Please use this identifier to cite or link to this item: http://hdl.handle.net/2381/37357
Title: Insights into the activation mechanism of class I HDAC complexes by inositol phosphates
Authors: Watson, Peter J.
Millard, Christopher J.
Riley, Andrew M.
Robertson, Naomi S.
Wright, Lyndsey C.
Godage, Himali Y.
Cowley, Shaun M.
Jamieson, Andrew G.
Potter, Barry V. L.
Schwabe, John W. R.
First Published: 25-Apr-2016
Citation: Nature Communications, 2016, 7:11262
Abstract: Histone deacetylases (HDACs) 1, 2 & 3 form the catalytic subunit of several large transcriptional repression complexes. Unexpectedly, the enzymatic activity of HDACs in these complexes has been shown to be regulated by inositol phosphates, which bind in a pocket sandwiched between the HDAC and corepressor proteins. However, the actual mechanism of activation remains poorly understood. Here we have elucidated the stereo chemical requirements for binding and activation by inositol phosphates, demonstrating that activation requires three adjacent phosphate groups and that other positions on the inositol ring can tolerate bulky substituents. We also demonstrate that there is allosteric commu nication between the inositol binding site and the active site. The crystal structure of the HDAC1:MTA1 complex bound to a novel peptide-based inhibitor and to inositol hexaphosphate suggests the molecular basis of substrate recognition, and an entropically driven allosteric mechanism of activation.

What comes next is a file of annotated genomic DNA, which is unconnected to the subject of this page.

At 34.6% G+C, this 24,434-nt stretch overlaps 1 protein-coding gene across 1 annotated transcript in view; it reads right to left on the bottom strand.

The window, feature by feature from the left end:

DOI Link: 10.1038/ncomms11262
eISSN: 2041-1723
Links: http://www.nature.com/ncomms/2016/160425/ncomms11262/full/ncomms11262.html
http://hdl.handle.net/2381/37357
Version: Post-print
Status: Peer-reviewed
Type: Journal Article
Rights: Copyright © the authors, 2016. This is an open-access article distributed under the terms of the Creative Commons Attribution License ( http://creativecommons.org/licenses/by/3.0/ ), which permits unrestricted use, distribution, and reproduction in any medium, provided the original author and source are credited.
Appears in Collections:Published Articles, Dept. of Molecular and Cell Biology

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